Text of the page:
Award of Excellence: Eastern Wastewater Treatment Facility
October 1, 2012
The Eastern Wastewater Treatment Facility is the cornerstone for the Saint John Harbour Clean-up, which is a major initiative by the City of Saint John, the Province of New Brunswick and the Government of Canada to intercept and treat raw...
The Eastern Wastewater Treatment Facility is the cornerstone for the Saint John Harbour Clean-up, which is a major initiative by the City of Saint John, the Province of New Brunswick and the Government of Canada to intercept and treat raw sewage from outfalls that discharge directly to the Bay of Fundy. Located adjacent to Red Head Marsh in East Saint John, the EWWTF is a conventional activated sludge wastewater treatment facility that is the largest secondary wastewater treatment facility in Atlantic Canada.
Designed to treat an average daily wastewater flow of 35,000 cubic metres, with a peak daily flow of 80,000 cubic metres, the EWWTF provides significant benefits to the local community. Treated effluent from the plant is now directed more than 1 kilometre offshore into a mixing zone, as opposed to the previous situation where effluent was directly discharged onto Red Head beach. As a result local residents can now safely enjoy recreation activities in the area.
The treatment plant provides preliminary treatment, screening, grit collection, sludge dewatering, primary clarification, secondary treatment, and disinfection via ultraviolet light.
The new outfall is a 1370-mm diameter high density polyethylene pipe that extends 1.4 kilometres from the plant into the harbour. There it disperses treated effluent through a diffuser. The diffuser has 19 duck-billed check valves to release treated effluent over a 100 metre section. The valves are ideal for marine environments as they prevent salt water intrusion as well as sediment infiltration and deposition in the outfall during low flow periods. The diffusers have the capability to self clean and reduce marine fouling.
CBCL helped to select the most viable treatment process and provided civil, environmental, architectural, structural, mechanical, electrical, and instrumentation design for the $48.5-million project, which was completed in 30 months, with commissioning and SCADA integration completed by the fall of 2011.
The design and construction faced challenges posed by the dynamic marine environment with its varying tide levels. Each day approximately 100 billion tonnes of seawater move in and out of the Bay of Fundy during tide cycles. This statistic is greater than the combined flow of the world’s fresh water rivers. The tide cycle can vary in water depth as much as 8 metres every six hours.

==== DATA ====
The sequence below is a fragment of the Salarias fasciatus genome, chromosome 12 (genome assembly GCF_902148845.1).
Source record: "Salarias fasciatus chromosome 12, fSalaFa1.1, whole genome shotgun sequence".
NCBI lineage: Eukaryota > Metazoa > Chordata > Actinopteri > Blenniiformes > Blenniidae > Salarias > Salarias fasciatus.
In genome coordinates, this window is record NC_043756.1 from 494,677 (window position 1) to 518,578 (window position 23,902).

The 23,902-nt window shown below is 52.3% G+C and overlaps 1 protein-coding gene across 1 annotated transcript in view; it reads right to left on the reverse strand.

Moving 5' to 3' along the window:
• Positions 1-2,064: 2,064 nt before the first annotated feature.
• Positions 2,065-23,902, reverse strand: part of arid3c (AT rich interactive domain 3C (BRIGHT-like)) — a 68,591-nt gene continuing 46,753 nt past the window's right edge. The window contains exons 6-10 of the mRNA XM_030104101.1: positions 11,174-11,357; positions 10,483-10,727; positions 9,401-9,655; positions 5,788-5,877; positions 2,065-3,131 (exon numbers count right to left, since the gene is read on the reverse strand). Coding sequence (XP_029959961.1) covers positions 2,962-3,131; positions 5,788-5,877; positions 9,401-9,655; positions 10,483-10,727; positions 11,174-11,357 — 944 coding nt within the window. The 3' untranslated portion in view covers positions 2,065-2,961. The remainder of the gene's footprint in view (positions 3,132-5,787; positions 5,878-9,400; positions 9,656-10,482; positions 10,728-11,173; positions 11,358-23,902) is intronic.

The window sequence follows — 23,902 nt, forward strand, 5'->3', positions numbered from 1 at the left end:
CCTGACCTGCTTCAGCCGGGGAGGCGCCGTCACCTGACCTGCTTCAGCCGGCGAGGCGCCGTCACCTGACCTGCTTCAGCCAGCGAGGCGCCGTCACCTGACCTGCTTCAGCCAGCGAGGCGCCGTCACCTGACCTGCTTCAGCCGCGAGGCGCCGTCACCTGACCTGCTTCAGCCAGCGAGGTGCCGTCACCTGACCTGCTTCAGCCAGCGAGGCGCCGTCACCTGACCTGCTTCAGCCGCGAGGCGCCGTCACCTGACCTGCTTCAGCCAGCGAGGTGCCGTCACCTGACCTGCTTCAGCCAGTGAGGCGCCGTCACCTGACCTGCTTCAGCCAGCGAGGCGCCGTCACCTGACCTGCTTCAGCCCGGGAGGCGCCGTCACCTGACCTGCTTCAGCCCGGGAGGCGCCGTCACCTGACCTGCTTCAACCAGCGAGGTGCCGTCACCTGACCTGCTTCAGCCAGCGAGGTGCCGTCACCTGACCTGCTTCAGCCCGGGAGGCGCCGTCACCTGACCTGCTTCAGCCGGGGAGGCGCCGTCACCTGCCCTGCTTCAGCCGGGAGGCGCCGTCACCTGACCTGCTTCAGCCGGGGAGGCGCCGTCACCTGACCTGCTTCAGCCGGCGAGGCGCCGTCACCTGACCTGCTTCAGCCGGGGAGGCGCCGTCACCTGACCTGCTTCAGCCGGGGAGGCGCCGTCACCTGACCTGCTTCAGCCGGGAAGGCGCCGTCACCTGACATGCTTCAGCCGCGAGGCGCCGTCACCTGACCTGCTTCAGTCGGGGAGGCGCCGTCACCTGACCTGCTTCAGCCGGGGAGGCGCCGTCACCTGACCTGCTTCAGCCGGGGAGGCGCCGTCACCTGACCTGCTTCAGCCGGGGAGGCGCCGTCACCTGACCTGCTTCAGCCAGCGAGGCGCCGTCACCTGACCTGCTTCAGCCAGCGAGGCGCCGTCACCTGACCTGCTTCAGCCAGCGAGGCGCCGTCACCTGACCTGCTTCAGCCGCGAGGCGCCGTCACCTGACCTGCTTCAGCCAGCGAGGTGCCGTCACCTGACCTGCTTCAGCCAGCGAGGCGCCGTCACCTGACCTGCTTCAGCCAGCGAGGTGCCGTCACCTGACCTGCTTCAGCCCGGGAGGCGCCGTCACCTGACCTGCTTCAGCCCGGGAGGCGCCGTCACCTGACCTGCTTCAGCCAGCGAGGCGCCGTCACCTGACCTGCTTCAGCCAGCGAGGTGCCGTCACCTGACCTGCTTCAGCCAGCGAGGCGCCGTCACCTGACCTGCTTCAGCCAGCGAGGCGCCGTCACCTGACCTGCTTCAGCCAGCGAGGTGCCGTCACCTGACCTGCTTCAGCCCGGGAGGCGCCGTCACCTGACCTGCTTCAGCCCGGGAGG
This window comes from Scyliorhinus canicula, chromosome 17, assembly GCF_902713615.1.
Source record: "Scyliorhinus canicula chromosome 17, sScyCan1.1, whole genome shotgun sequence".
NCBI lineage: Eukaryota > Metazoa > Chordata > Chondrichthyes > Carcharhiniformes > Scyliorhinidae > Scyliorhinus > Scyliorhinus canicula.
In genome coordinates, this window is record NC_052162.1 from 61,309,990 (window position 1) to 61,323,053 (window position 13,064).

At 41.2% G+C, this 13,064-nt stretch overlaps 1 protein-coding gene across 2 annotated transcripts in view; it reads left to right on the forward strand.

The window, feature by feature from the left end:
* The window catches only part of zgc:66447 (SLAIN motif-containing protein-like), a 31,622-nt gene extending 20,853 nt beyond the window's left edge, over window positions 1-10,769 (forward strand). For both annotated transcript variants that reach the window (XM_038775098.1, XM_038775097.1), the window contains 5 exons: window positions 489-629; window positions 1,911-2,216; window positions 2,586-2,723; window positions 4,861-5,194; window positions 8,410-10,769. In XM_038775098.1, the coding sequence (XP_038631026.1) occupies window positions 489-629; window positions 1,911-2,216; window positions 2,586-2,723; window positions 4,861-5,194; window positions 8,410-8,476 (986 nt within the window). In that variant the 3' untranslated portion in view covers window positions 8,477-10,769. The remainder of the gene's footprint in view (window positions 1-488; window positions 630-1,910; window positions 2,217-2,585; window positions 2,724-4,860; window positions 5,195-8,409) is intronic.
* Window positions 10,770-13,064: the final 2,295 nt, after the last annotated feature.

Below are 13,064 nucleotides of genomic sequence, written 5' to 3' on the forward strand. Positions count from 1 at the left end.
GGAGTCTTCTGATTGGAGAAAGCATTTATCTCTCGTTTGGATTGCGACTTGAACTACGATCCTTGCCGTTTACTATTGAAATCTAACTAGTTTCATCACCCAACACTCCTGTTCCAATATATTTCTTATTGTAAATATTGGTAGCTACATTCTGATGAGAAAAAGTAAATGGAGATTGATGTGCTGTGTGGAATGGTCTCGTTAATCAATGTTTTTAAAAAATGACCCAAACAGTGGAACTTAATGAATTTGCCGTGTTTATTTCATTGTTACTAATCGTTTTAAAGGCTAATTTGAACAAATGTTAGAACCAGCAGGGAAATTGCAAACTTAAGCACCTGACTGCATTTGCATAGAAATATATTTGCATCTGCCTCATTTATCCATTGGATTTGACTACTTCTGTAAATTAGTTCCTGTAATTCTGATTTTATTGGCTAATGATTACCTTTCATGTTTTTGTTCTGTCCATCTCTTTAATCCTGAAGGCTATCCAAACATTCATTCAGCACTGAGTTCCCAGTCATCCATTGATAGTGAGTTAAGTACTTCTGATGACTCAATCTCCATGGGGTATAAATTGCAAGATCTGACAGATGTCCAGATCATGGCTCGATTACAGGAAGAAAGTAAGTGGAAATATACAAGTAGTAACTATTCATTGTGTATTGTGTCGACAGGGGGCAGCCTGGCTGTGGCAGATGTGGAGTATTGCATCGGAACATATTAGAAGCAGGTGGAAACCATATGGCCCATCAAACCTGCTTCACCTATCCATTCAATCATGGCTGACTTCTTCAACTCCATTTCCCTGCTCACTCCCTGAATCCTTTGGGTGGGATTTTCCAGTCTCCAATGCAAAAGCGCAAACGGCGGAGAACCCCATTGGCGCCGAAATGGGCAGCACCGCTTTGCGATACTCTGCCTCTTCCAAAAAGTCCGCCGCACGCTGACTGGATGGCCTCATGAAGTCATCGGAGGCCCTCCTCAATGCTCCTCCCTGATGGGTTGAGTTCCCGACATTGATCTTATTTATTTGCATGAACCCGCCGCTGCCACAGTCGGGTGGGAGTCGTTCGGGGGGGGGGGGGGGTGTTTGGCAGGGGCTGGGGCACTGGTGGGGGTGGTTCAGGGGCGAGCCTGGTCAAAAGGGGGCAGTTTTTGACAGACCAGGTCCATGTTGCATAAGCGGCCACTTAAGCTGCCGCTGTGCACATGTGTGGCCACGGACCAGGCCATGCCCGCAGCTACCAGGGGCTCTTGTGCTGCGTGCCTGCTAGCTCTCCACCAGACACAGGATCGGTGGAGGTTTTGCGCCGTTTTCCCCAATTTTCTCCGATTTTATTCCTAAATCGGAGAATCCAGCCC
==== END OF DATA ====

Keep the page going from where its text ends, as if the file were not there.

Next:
As part of the design, CBCL developed a 3D hydrodynamic model of Saint John Harbour to predict the “near field” and “far field” effects of treated effluent on the receiving water body during a rising and falling tide.
During the actual construction, the team had to cope with extreme low and high tides and quickly changing weather conditions. Also it was of paramount importance to coordinate the work with the local Port Authority, Transport Canada, cruise lines, and shipping lines, when working near navigation channels. As Canada’s first incorporated city, Saint John is a major port of call for the cruise ship industry and is becoming a vibrant tourism destination.
Another fundamental challenge was that the new plant is located on the site of the existing Hazen Creek Wastewater Treatment Plant and adjacent to pristine environmental features. The solution chosen was to design and construct the new facility around the existing plant, which continued operating until the new plant was completed. The Hazen Creek plant was then demolished.
The site is also adjacent to Red Head Marsh, a provincial environmentally significant wetland that serves as prime habitat for migratory birds including the at-risk species known as the Least Bittern. To avoid disturbing the wildlife, non-traditional rock removal methods were used, including fracturing and cleavage with air pressure rather than traditional blasting.
The team used the value engineering approach to optimize the design and provide maximum cost benefits to the city. The approach reduced the capital costs and improved the plant’s performance and operational flexibility. It also ensured that the client and team were fully engaged in the design. The EWWTF was the largest single project that the City of Saint John had ever undertaken.
Improvements to the wastewater collection and treatment system that convey untreated sanitary sewer flows to the EWWTF are ongoing. Dry weather raw sewage outfalls are being eliminated, and high bacterial loads have been eliminated in Courtenay Bay and over the Red Head Mudflats.
By these means, the Harbour Cleanup project is implementing the infrastructure required to effectively collect and treat wastewater in Saint John for many years to come.cce
Name of project: Eastern Wastewater
Treatment Facility, Saint John, N.B.
Award-winning firm: CBCL Consulting Engineers (John Flewelling, P.Eng.,
Kevin Murphy, P.Eng., Jody Blakely, P.Eng., Tim McCluskey, P.Eng.)
Owner/client: City of Saint John
Other key players: Conquest Engineering (geotechnical), Murdoch and Boyd
Architects (building code review),
Pomerleau (general contractor).
We liked this project because the consultant successfully designed the facility on an existing plant and adjacent to pristine environmental features. The outfall was efficiently constructed despite the challenging marine environment. Local residents can now safely enjoy recreational activities in the area.